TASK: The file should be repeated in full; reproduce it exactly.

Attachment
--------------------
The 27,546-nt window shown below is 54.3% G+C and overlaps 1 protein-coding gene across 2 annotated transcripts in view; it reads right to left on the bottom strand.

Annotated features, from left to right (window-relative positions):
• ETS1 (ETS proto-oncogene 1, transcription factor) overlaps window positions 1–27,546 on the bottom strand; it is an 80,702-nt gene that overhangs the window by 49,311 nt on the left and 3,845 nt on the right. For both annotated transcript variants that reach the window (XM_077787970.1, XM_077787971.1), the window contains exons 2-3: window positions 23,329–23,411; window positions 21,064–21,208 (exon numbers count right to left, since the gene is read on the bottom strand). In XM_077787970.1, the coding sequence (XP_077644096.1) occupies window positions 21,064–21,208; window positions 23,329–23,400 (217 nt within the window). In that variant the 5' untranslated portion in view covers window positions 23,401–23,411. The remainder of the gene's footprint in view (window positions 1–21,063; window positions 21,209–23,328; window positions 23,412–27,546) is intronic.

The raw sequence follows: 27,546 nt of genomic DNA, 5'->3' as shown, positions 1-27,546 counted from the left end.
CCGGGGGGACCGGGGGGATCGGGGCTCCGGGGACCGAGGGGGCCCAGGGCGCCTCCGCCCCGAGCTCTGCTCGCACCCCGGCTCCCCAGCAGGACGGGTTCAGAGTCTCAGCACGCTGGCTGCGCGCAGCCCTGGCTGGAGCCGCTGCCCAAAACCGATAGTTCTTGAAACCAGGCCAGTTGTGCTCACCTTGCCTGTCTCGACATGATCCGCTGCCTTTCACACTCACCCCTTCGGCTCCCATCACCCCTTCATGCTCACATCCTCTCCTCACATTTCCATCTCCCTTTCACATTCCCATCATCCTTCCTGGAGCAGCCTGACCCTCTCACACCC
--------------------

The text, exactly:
The 27,546-nt window shown below is 54.3% G+C and overlaps 1 protein-coding gene across 2 annotated transcripts in view; it reads right to left on the bottom strand.

Annotated features, from left to right (window-relative positions):
• ETS1 (ETS proto-oncogene 1, transcription factor) overlaps window positions 1–27,546 on the bottom strand; it is an 80,702-nt gene that overhangs the window by 49,311 nt on the left and 3,845 nt on the right. For both annotated transcript variants that reach the window (XM_077787970.1, XM_077787971.1), the window contains exons 2-3: window positions 23,329–23,411; window positions 21,064–21,208 (exon numbers count right to left, since the gene is read on the bottom strand). In XM_077787970.1, the coding sequence (XP_077644096.1) occupies window positions 21,064–21,208; window positions 23,329–23,400 (217 nt within the window). In that variant the 5' untranslated portion in view covers window positions 23,401–23,411. The remainder of the gene's footprint in view (window positions 1–21,063; window positions 21,209–23,328; window positions 23,412–27,546) is intronic.

The raw sequence follows: 27,546 nt of genomic DNA, 5'->3' as shown, positions 1-27,546 counted from the left end.
CCGGGGGGACCGGGGGGATCGGGGCTCCGGGGACCGAGGGGGCCCAGGGCGCCTCCGCCCCGAGCTCTGCTCGCACCCCGGCTCCCCAGCAGGACGGGTTCAGAGTCTCAGCACGCTGGCTGCGCGCAGCCCTGGCTGGAGCCGCTGCCCAAAACCGATAGTTCTTGAAACCAGGCCAGTTGTGCTCACCTTGCCTGTCTCGACATGATCCGCTGCCTTTCACACTCACCCCTTCGGCTCCCATCACCCCTTCATGCTCACATCCTCTCCTCACATTTCCATCTCCCTTTCACATTCCCATCATCCTTCCTGGAGCAGCCTGACCCTCTCACACCC